So to believe in His name is to believe He is the Anointed Savior. That promised Messiah of the Old Testament that would come into the world and perform the task of the suffering servant taking the sins of the world upon Himself (Isa. 7:14; 52:13-53:12), and that He will return as victorious King, reconciling all things and ultimately bring in the eternal state.

His first coming Prophecy of Isaiah 53 and NT fulfillment
  He will be call Immanuel – God with us                  Matt. 1:23; Luke 1:31-35
  He will be exalted (52:13)                                         Phil. 2:9
  He will be disfigured by suffering (52:14; 53:2)       Mark 15:17, 19
  He will be widely rejected (53:1, 3)                          John 12:37, 38
  He will bear our sins and sorrows (53:4)                   Rom. 4:25; 1 Pet. 2:24, 25
  He will make a blood atonement (53:5)                    Rom. 3:25
  He will be our substitute (53:6, 8)                             2 Cor. 5:21
  He will voluntarily accept our guilt and punishment John 10:11
  He will be buried in a rich man's tomb (53:9)           John 19:38:42
  He will justify many from their sin (53:10, 11)         Rom. 5:15-19
  He will die with transgressors (53:12)                       Mark 15:27, 28; Luke 22:37

The book of John has a lot to say concerning the role of Jesus in His first coming, for example, John 12:27: "Now, My soul is troubled, and what shall I say? Father, save Me from this hour? But for this purpose I came to this hour." His name was given by the angel Gabriel as: "you shall call His name Jesus, for He will save His people from their sins (Mat. 1:21).   

So it is that John the apostle summaries the purpose of Jesus' first coming when he writes,

He was in the world, and the world was made through Him, and the world did not know Him. 11  He came to His own, and His own did not receive Him. 12  But as many as received Him, to them He gave the right to become children of God, to those who believe in His name: 13  who were born, not of blood, nor of the will of the flesh, nor of the will of man, but of God. (John 1:10-13)

Jesus was a Jew so He came to the Jew first, but they did not receive Him. But whosoever believes in Him name will find eternal life. This eternal life is associated with being born of God – not man. The summary statement is made clear by the three-fold literally jewel – not of blood (or as the NIV states "born not of natural decent"); not of the will of the flesh (not by any natural desire); not of the will of man (John Gill says, man's free will, which is carnal and corrupt, is enmity to God, and impotent to everything that is spiritually good.") – Salvation is of God and Him alone!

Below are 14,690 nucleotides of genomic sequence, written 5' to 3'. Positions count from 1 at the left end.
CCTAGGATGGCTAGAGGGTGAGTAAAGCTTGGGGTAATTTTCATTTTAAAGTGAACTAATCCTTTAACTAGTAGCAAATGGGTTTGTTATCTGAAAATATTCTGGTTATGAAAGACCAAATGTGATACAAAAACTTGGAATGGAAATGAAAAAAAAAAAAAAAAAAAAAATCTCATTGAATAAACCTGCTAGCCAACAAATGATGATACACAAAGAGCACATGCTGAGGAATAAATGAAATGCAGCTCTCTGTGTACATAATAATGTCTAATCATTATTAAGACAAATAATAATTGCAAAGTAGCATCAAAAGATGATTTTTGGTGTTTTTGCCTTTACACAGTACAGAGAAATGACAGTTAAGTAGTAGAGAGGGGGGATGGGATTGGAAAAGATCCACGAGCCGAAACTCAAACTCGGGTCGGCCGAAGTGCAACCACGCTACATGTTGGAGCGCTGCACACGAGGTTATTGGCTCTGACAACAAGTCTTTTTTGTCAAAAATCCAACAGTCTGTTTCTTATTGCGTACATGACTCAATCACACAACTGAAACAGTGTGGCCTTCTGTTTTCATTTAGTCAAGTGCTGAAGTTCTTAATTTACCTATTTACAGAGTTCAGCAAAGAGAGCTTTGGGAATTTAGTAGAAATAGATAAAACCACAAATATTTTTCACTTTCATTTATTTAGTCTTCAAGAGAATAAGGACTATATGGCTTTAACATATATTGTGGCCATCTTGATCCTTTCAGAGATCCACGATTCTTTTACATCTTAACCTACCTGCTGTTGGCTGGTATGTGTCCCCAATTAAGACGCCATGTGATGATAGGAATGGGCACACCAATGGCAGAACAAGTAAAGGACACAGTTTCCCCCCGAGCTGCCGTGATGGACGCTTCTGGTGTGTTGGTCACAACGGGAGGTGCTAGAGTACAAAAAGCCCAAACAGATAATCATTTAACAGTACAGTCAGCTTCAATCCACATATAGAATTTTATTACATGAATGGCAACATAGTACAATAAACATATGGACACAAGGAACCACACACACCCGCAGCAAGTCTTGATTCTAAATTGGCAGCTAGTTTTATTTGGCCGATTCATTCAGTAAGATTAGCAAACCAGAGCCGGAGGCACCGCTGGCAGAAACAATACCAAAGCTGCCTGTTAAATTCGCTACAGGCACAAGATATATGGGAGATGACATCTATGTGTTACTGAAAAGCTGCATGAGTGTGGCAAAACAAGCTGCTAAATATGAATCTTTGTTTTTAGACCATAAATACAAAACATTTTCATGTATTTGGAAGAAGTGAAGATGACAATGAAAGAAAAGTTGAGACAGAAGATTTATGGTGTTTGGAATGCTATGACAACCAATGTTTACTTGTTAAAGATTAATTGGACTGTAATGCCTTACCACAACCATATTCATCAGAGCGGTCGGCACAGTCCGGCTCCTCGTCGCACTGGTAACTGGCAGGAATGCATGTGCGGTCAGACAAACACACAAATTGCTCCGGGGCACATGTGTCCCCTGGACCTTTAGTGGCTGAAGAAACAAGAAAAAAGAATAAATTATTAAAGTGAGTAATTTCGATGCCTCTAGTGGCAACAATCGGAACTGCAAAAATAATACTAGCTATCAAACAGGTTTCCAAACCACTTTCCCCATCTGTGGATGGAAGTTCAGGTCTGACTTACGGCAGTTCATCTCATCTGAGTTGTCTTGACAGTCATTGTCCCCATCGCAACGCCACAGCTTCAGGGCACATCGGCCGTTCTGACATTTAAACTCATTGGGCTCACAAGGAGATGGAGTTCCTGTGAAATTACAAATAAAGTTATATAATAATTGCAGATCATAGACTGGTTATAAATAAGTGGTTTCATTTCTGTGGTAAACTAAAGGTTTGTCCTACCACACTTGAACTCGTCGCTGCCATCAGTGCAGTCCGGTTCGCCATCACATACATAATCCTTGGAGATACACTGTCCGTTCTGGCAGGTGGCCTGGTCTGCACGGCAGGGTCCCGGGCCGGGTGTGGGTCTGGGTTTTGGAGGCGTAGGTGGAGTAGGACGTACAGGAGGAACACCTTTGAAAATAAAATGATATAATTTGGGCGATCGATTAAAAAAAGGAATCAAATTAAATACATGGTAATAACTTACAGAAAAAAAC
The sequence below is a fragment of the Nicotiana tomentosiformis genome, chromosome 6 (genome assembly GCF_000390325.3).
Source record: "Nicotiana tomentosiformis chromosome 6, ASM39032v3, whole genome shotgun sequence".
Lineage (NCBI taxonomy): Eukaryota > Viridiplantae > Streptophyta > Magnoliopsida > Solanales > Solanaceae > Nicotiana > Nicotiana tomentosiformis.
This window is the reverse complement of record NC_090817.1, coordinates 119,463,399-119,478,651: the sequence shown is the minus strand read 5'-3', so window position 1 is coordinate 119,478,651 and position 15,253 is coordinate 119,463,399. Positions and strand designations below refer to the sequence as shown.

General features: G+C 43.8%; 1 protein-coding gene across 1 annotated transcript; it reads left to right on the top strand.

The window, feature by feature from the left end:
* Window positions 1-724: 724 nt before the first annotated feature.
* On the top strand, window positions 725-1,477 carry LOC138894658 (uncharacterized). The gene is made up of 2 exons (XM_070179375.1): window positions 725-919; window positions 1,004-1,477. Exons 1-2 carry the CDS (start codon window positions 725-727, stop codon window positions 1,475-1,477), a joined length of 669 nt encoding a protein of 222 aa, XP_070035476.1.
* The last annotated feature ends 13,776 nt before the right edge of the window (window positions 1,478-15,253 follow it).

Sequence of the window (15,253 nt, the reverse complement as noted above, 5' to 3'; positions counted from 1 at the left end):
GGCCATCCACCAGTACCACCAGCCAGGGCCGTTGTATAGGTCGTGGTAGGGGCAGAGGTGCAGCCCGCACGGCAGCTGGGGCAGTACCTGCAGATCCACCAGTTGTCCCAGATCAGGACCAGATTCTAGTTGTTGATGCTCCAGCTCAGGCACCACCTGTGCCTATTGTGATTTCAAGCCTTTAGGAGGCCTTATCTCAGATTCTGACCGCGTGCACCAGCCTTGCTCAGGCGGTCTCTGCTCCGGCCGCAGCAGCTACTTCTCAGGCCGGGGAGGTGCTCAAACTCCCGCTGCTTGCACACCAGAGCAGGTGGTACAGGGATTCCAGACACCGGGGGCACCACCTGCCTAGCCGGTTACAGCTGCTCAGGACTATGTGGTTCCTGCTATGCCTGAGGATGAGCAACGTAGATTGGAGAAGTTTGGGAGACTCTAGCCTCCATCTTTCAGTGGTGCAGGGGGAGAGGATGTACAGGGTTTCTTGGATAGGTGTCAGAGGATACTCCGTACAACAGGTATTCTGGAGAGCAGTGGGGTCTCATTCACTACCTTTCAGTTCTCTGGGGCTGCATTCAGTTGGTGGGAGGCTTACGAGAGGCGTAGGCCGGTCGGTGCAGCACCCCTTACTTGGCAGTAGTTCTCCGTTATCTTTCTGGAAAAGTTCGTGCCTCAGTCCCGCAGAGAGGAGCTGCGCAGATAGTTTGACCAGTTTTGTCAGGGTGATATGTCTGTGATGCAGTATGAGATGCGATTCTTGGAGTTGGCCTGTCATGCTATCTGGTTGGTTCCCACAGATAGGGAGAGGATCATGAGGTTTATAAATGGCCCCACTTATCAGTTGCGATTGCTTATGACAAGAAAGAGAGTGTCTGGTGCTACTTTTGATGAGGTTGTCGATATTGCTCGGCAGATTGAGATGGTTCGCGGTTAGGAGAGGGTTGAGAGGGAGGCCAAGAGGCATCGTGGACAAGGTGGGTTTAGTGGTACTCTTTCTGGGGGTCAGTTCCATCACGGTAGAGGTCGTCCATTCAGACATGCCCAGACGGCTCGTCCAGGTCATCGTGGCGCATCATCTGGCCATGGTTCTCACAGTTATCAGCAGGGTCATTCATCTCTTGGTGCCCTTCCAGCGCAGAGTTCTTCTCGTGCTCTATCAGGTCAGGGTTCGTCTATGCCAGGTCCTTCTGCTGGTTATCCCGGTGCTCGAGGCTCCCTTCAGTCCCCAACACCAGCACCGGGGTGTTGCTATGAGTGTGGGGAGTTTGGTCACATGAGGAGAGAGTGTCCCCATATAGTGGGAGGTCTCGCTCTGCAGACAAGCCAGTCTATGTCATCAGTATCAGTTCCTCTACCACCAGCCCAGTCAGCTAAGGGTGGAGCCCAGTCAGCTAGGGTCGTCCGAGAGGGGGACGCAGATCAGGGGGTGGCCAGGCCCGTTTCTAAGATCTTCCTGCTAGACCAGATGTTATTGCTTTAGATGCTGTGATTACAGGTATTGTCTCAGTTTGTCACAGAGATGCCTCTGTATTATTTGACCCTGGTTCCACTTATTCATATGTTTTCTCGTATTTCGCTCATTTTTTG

John speaks of life, possessing life, and eternal life more than any other gospel writer. A survey of the doctrine of life in John is rich and varied as only this Jewish writer can accomplish. The topical survey is:

Life in Jesus Himself (1:4; 5:26; 11:25; 14:6)
Water of life (4:14; 7:37-38)
Bread of life (6:33, 35, 48, 51, 53-54)
Light of life (8:12)
Eternal life through faith in Jesus (3:15-16, 36; 5:24; 6:40, 47; 17:2-3; 20:31)
A full life (10:10)

In chapter one, John uses life as the previous article detailed, as physical life of everyone who comes into the world and "in Him was life" spoke of his self-existence, life apart from the created things which He created. Then, in chapter three Jesus moves to the spiritual life that one must possess and having eternal life comes from "believing in Him," a variation of believe in His name (John 3:15-16).

The consequence of not believing in Him is said to be the "wrath of God abides (continues to abide) upon him." The word for "wrath" is sometimes translated as "anger." The continuous sense has the idea that the unbeliever is now and continues in both his natural life and the wrath to come is in a state of alienation from God. Or as Vincent puts it, "He lives continually in an economy which is alienated from God, and which, in itself, must be habitually the subject of God's displeasure and indignation" (Vincent's Word Studies).         

Life has to do with participating in the goodness of what God actively provides every moment. Death by contrast is the absence of any good that God provides - it is separation from God. Separation from His provision is seen as torment – eternal pain and torment.